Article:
The Department of Justice (DOJ) affidavit seeking a search warrant for former President Donald Trump’s home in Mar-a-Lago earlier this month was uncertain whether there were any documents containing “defense information” or just ordinary presidential records.
In the affidavit, submitted by an FBI special agent, the DOJ argued that based on 15 boxes of documents voluntarily submitted by Trump, which were disorganized and allegedly included documents bearing classified marks, there were reasons likely to believe that there were others. documents on the premises and that they were not properly stored securely.
Further, the DOJ stated that “there are probable grounds to believe that additional documents containing classified NDI [National Defense Information] or that are presidential records subject to record retention requirements currently remain on PREMISES. The key word is “or”; the DOJ didn’t know exactly what they were looking for. (He added that he might find “evidence of obstruction” — that is, a willful refusal to comply with previous White House requests for documents.)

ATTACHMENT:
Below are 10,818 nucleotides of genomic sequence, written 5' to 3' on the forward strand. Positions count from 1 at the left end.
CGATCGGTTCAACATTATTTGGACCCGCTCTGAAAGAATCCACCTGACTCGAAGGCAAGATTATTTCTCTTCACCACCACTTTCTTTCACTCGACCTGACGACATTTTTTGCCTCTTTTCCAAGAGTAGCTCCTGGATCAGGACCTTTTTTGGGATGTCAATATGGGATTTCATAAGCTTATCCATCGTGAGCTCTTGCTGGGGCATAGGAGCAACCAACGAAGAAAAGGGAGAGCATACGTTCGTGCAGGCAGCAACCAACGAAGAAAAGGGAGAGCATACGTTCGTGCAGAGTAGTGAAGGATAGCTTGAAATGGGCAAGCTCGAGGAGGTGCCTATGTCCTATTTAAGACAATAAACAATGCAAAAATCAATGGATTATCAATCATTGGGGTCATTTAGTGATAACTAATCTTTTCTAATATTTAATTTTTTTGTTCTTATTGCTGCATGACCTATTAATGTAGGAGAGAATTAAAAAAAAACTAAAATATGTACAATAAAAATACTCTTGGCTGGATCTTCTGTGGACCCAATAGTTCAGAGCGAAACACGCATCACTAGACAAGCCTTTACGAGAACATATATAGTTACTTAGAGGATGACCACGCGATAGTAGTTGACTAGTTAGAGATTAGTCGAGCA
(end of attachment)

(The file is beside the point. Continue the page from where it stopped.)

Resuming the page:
Thus, the DOJ could not say with certainty whether it was seeking to enforce the criminal law against the mishandling of defense information, or whether it was seeking to enforce the Presidential Records Act, which has not criminal application.
Later in the affidavit, the FBI special agent admitted that he (or she) did not actually know whether the documents bearing the allegedly classified marks actually contained information about the defense; however, he (or she) simply asserted that “[b]From my training and experience, I know that documents classified at these levels usually contain NDI. Much of the affidavit has been redacted.
Joel B. Pollak is editor of Breitbart News and host of Breitbart News Sunday on Sirius XM Patriot Sunday nights from 7-10 p.m. ET (4-7 p.m. PT). He is the author of the recent e-book Neither Free Nor Fair: The 2020 U.S. Presidential Election. His latest book, RED NOVEMBER, tells the story of the 2020 Democratic presidential primary from a conservative perspective. He is the winner of the 2018 Robert Novak Journalism Alumni Fellowship. Follow him on Twitter at @joelpollak.